Margaret Vance tried to give herself some reason for going to call upon the Dryfooses, but she could find none better than the wish to do a kind thing. This seemed queerer and less and less sufficient as she examined it, and she even admitted a little curiosity as a harmless element in her motive, without being very well satisfied with it. She tried to add a slight sense of social duty, and then she decided to have no motive at all, but simply to pay her visit as she would to any other eligible strangers she saw fit to call upon. She perceived that she must be very careful not to let them see that any other impulse had governed her; she determined, if possible, to let them patronize her; to be very modest and sincere and diffident, and, above all, not to play a part. This was easy, compared with the choice of a manner that should convey to them the fact that she was not playing a part. When the hesitating Irish serving-man had acknowledged that the ladies were at home, and had taken her card to them, she sat waiting for them in the drawing-room. Her study of its appointments, with their impersonal costliness, gave her no suggestion how to proceed; the two sisters were upon her before she had really decided, and she rose to meet them with the conviction that she was going to play a part for want of some chosen means of not doing so. She found herself, before she knew it, making her banjo a property in the little comedy, and professing so much pleasure in the fact that Miss Dryfoos was taking it up; she had herself been so much interested by it. Anything, she said, was a relief from the piano; and then, between the guitar and the banjo, one must really choose the banjo, unless one wanted to devote one's whole natural life to the violin. Of course, there was the mandolin; but Margaret asked if they did not feel that the bit of shell you struck it with interposed a distance between you and the real soul of the instrument; and then it did have such a faint, mosquitoy little tone! She made much of the question, which they left her to debate alone while they gazed solemnly at her till she characterized the tone of the mandolin, when Mela broke into a large, coarse laugh.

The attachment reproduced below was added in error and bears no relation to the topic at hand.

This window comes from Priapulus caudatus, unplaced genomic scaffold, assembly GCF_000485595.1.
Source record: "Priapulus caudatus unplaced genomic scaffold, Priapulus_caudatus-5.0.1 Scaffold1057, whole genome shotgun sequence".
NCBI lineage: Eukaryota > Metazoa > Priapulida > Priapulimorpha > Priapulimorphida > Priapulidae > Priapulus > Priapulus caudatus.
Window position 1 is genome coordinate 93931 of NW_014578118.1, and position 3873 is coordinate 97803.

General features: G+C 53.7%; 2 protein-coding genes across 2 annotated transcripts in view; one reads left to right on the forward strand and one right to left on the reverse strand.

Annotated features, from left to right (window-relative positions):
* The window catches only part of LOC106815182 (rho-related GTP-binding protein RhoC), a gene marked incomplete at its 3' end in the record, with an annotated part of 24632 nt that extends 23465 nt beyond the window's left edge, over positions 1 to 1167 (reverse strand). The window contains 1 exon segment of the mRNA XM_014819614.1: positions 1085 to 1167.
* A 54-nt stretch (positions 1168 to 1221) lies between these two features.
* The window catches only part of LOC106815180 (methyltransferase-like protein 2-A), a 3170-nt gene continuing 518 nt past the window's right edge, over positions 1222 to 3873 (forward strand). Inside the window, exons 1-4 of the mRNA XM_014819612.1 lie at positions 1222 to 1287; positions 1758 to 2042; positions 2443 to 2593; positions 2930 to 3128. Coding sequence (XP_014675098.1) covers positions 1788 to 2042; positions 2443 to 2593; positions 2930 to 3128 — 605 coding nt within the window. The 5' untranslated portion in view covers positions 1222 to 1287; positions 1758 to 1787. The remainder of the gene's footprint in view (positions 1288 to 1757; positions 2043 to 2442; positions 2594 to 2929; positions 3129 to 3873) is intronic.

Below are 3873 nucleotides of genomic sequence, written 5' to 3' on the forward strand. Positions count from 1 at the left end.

"Well, that's just what it does sound like," she explained defiantly to her sister. "I always feel like it was going to settle somewhere, and I want to hit myself a slap before it begins to bite. I don't see what ever brought such a thing into fashion."
Margaret had not expected to be so powerfully seconded, and she asked, after gathering herself together, "And you are both learning the banjo?" "My, no!" said Mela, "I've gone through enough with the piano. Christine is learnun' it."
"I'm so glad you are making my banjo useful at the outset, Miss Dryfoos." Both girls stared at her, but found it hard to cope with the fact that this was the lady friend whose banjo Beaton had lent them. "Mr. Beaton mentioned that he had left it here. I hope you'll keep it as long as you find it useful."
At this amiable speech even Christine could not help thanking her. "Of course," she said, "I expect to get another, right off. Mr. Beaton is going to choose it for me."
"You are very fortunate. If you haven't a teacher yet I should so like to recommend mine."
Mela broke out in her laugh again. "Oh, I guess Christine's pretty well suited with the one she's got," she said, with insinuation. Her sister gave her a frowning glance, and Margaret did not tempt her to explain.
"Then that's much better," she said. "I have a kind of superstition in such matters; I don't like to make a second choice. In a shop I like to take the first thing of the kind I'm looking for, and even if I choose further I come back to the original."
"How funny!" said Mela. "Well, now, I'm just the other way. I always take the last thing, after I've picked over all the rest. My luck always seems to be at the bottom of the heap. Now, Christine, she's more like you. I believe she could walk right up blindfolded and put her hand on the thing she wants every time."